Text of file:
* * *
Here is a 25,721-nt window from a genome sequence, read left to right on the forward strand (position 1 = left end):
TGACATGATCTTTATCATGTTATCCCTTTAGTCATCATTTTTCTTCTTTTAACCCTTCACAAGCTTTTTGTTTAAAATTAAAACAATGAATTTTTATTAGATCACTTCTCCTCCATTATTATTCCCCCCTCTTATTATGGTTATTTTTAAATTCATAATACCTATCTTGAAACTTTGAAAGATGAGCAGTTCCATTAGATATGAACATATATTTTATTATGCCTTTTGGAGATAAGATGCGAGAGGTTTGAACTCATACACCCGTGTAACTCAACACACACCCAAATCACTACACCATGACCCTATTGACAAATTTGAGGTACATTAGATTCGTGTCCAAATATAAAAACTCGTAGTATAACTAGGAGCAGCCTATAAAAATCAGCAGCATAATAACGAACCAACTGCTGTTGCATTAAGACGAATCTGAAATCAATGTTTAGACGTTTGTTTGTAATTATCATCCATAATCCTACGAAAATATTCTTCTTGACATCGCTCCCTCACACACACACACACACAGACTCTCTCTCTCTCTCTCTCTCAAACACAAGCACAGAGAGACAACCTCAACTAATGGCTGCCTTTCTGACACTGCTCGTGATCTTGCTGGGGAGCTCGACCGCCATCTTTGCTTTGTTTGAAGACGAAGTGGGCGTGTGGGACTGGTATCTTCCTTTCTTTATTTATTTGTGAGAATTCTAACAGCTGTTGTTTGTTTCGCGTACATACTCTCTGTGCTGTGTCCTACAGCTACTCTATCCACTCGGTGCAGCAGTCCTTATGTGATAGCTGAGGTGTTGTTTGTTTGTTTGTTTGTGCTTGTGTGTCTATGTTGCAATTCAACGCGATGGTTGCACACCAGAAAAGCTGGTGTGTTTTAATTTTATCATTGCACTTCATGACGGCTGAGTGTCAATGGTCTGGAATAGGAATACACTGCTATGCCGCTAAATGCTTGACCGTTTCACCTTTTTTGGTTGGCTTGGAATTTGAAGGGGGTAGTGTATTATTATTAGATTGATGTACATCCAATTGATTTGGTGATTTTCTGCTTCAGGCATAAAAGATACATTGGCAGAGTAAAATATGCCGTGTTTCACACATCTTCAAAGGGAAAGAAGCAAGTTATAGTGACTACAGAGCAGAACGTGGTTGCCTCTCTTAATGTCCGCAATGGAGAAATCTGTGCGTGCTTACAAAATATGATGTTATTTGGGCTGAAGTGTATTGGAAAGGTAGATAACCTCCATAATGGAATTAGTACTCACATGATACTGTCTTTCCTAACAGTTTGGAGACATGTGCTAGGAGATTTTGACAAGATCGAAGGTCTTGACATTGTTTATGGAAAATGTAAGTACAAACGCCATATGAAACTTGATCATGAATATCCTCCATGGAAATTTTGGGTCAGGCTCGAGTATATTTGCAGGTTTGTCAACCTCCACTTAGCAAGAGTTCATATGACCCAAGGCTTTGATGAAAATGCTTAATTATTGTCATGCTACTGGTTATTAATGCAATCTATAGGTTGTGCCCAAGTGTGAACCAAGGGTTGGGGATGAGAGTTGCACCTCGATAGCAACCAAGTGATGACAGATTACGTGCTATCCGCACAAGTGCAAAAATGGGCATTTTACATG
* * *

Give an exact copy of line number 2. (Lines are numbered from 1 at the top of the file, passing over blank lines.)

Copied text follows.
TGACATGATCTTTATCATGTTATCCCTTTAGTCATCATTTTTCTTCTTTTAACCCTTCACAAGCTTTTTGTTTAAAATTAAAACAATGAATTTTTATTAGATCACTTCTCCTCCATTATTATTCCCCCCTCTTATTATGGTTATTTTTAAATTCATAATACCTATCTTGAAACTTTGAAAGATGAGCAGTTCCATTAGATATGAACATATATTTTATTATGCCTTTTGGAGATAAGATGCGAGAGGTTTGAACTCATACACCCGTGTAACTCAACACACACCCAAATCACTACACCATGACCCTATTGACAAATTTGAGGTACATTAGATTCGTGTCCAAATATAAAAACTCGTAGTATAACTAGGAGCAGCCTATAAAAATCAGCAGCATAATAACGAACCAACTGCTGTTGCATTAAGACGAATCTGAAATCAATGTTTAGACGTTTGTTTGTAATTATCATCCATAATCCTACGAAAATATTCTTCTTGACATCGCTCCCTCACACACACACACACACAGACTCTCTCTCTCTCTCTCTCTCAAACACAAGCACAGAGAGACAACCTCAACTAATGGCTGCCTTTCTGACACTGCTCGTGATCTTGCTGGGGAGCTCGACCGCCATCTTTGCTTTGTTTGAAGACGAAGTGGGCGTGTGGGACTGGTATCTTCCTTTCTTTATTTATTTGTGAGAATTCTAACAGCTGTTGTTTGTTTCGCGTACATACTCTCTGTGCTGTGTCCTACAGCTACTCTATCCACTCGGTGCAGCAGTCCTTATGTGATAGCTGAGGTGTTGTTTGTTTGTTTGTTTGTGCTTGTGTGTCTATGTTGCAATTCAACGCGATGGTTGCACACCAGAAAAGCTGGTGTGTTTTAATTTTATCATTGCACTTCATGACGGCTGAGTGTCAATGGTCTGGAATAGGAATACACTGCTATGCCGCTAAATGCTTGACCGTTTCACCTTTTTTGGTTGGCTTGGAATTTGAAGGGGGTAGTGTATTATTATTAGATTGATGTACATCCAATTGATTTGGTGATTTTCTGCTTCAGGCATAAAAGATACATTGGCAGAGTAAAATATGCCGTGTTTCACACATCTTCAAAGGGAAAGAAGCAAGTTATAGTGACTACAGAGCAGAACGTGGTTGCCTCTCTTAATGTCCGCAATGGAGAAATCTGTGCGTGCTTACAAAATATGATGTTATTTGGGCTGAAGTGTATTGGAAAGGTAGATAACCTCCATAATGGAATTAGTACTCACATGATACTGTCTTTCCTAACAGTTTGGAGACATGTGCTAGGAGATTTTGACAAGATCGAAGGTCTTGACATTGTTTATGGAAAATGTAAGTACAAACGCCATATGAAACTTGATCATGAATATCCTCCATGGAAATTTTGGGTCAGGCTCGAGTATATTTGCAGGTTTGTCAACCTCCACTTAGCAAGAGTTCATATGACCCAAGGCTTTGATGAAAATGCTTAATTATTGTCATGCTACTGGTTATTAATGCAATCTATAGGTTGTGCCCAAGTGTGAACCAAGGGTTGGGGATGAGAGTTGCACCTCGATAGCAACCAAGTGATGACAGATTACGTGCTATCCGCACAAGTGCAAAAATGGGCATTTTACATG